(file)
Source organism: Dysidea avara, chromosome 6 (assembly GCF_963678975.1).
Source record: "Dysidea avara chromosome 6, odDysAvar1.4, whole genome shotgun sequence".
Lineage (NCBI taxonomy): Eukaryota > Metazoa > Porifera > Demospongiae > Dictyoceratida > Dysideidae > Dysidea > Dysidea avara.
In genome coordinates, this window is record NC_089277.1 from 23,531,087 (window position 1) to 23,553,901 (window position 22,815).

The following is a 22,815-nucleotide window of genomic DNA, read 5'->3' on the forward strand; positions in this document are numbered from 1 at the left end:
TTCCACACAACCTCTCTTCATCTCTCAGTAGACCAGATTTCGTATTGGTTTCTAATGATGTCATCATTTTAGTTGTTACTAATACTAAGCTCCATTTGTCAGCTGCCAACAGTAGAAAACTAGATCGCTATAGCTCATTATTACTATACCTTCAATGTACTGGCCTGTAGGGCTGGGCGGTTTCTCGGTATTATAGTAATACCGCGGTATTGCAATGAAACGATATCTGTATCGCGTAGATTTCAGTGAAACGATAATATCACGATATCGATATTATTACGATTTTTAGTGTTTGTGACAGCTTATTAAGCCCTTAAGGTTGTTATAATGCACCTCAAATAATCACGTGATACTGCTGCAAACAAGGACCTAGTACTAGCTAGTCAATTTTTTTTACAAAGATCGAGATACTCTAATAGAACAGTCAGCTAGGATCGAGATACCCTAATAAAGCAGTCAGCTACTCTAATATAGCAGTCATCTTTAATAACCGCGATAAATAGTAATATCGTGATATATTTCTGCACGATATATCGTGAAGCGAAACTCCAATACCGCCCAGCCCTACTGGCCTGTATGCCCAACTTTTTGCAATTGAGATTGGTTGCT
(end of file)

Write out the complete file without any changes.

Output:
Source organism: Dysidea avara, chromosome 6 (assembly GCF_963678975.1).
Source record: "Dysidea avara chromosome 6, odDysAvar1.4, whole genome shotgun sequence".
Lineage (NCBI taxonomy): Eukaryota > Metazoa > Porifera > Demospongiae > Dictyoceratida > Dysideidae > Dysidea > Dysidea avara.
In genome coordinates, this window is record NC_089277.1 from 23,531,087 (window position 1) to 23,553,901 (window position 22,815).

The following is a 22,815-nucleotide window of genomic DNA, read 5'->3' on the forward strand; positions in this document are numbered from 1 at the left end:
TTCCACACAACCTCTCTTCATCTCTCAGTAGACCAGATTTCGTATTGGTTTCTAATGATGTCATCATTTTAGTTGTTACTAATACTAAGCTCCATTTGTCAGCTGCCAACAGTAGAAAACTAGATCGCTATAGCTCATTATTACTATACCTTCAATGTACTGGCCTGTAGGGCTGGGCGGTTTCTCGGTATTATAGTAATACCGCGGTATTGCAATGAAACGATATCTGTATCGCGTAGATTTCAGTGAAACGATAATATCACGATATCGATATTATTACGATTTTTAGTGTTTGTGACAGCTTATTAAGCCCTTAAGGTTGTTATAATGCACCTCAAATAATCACGTGATACTGCTGCAAACAAGGACCTAGTACTAGCTAGTCAATTTTTTTTACAAAGATCGAGATACTCTAATAGAACAGTCAGCTAGGATCGAGATACCCTAATAAAGCAGTCAGCTACTCTAATATAGCAGTCATCTTTAATAACCGCGATAAATAGTAATATCGTGATATATTTCTGCACGATATATCGTGAAGCGAAACTCCAATACCGCCCAGCCCTACTGGCCTGTATGCCCAACTTTTTGCAATTGAGATTGGTTGCT